Why is most of today's art minimalist

Living in a minimalist way - the art of leaving things out

Minimalism first conquered the fine arts, then design and architecture followed. In the meantime, the art of omission has become an established living style and frees our apartment of the superfluous.
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In this article
How minimalism came about
The art of omission
Living in a minimalist way: from Bauhaus to Jasper Morrison
Living ideas with a reduced design

If you enter the word minimalism on Amazon, you will find books with titles such as "Own less, live more" or "Correct tidying up for more time, order and freedom". What does this guidebook have to do with the minimalist furniture by Maarten Van Severen or Naoto Fukasawa? The basic idea that abundance distracts from the essential and is therefore harmful - for design as well as for life itself.

Minimalism - living in reduced furnishings

How minimalism came about

In an art-historical context, the term minimalism was first coined in 1965 as an umbrella term for the works of a group of American artists, including Donald Judd, Carl Andre and Frank Stella. Most of their sculptures only existed from geometric bodies like cubes, cones or cylinders. They shouldn't tell stories or depict symbols. "What you see is what you see," said Frank Stella. Or as Judd found: "Three dimensions are real space. This puts an end to the problem of illusionism." No wonder that an art movement that was not about metaphorical, but spatial references, for Design and architecture became important. Donald Judd himself gave the starting shot when he began to create furniture instead of sculptures in the late 1970s.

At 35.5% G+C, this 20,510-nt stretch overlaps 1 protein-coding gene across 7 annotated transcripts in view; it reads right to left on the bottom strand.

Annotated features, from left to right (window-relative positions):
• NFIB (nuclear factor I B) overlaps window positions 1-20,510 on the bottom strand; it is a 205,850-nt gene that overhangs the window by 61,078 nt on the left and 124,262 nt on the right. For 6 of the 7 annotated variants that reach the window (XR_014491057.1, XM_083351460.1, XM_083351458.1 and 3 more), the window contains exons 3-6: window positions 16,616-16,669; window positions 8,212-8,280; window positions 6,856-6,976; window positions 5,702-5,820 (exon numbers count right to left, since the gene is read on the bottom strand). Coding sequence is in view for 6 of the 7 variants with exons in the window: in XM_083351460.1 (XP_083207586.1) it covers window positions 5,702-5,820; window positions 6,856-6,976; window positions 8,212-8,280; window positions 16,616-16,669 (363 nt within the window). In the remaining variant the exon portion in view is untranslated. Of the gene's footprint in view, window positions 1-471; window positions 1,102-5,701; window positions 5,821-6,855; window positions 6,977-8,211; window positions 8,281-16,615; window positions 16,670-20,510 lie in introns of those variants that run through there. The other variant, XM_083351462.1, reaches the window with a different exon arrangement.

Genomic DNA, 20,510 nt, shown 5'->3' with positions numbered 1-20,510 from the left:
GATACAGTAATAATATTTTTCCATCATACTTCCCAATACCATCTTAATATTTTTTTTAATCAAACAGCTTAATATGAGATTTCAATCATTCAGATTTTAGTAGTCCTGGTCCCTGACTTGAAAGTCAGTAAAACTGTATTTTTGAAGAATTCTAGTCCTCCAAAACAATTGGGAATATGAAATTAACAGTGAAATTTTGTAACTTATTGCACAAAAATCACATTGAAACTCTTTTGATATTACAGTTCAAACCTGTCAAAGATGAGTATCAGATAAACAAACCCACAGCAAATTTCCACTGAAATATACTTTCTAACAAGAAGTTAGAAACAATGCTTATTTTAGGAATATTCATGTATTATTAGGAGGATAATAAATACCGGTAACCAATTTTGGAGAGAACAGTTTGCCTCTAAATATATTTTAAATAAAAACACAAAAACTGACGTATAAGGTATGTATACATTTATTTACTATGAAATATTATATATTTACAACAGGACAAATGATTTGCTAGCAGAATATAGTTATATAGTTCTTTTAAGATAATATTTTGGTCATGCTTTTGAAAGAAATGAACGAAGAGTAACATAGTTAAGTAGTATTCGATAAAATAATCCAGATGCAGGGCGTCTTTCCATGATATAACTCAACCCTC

The art of omission

Initially, the reduced formal language of Minimal Art met with rejection. When, for example, the Tate Gallery in London bought a sculpture made of clinker by Carl Andre in 1976, the Daily Mirror scolded: "Bricks are not works of art. Bricks are bricks. You can use them to build walls or throw in the shop window of a jeweler, but you can't stack on top of each other and then call it a sculpture. "

Despite the criticism of the feature pages, other art movements such as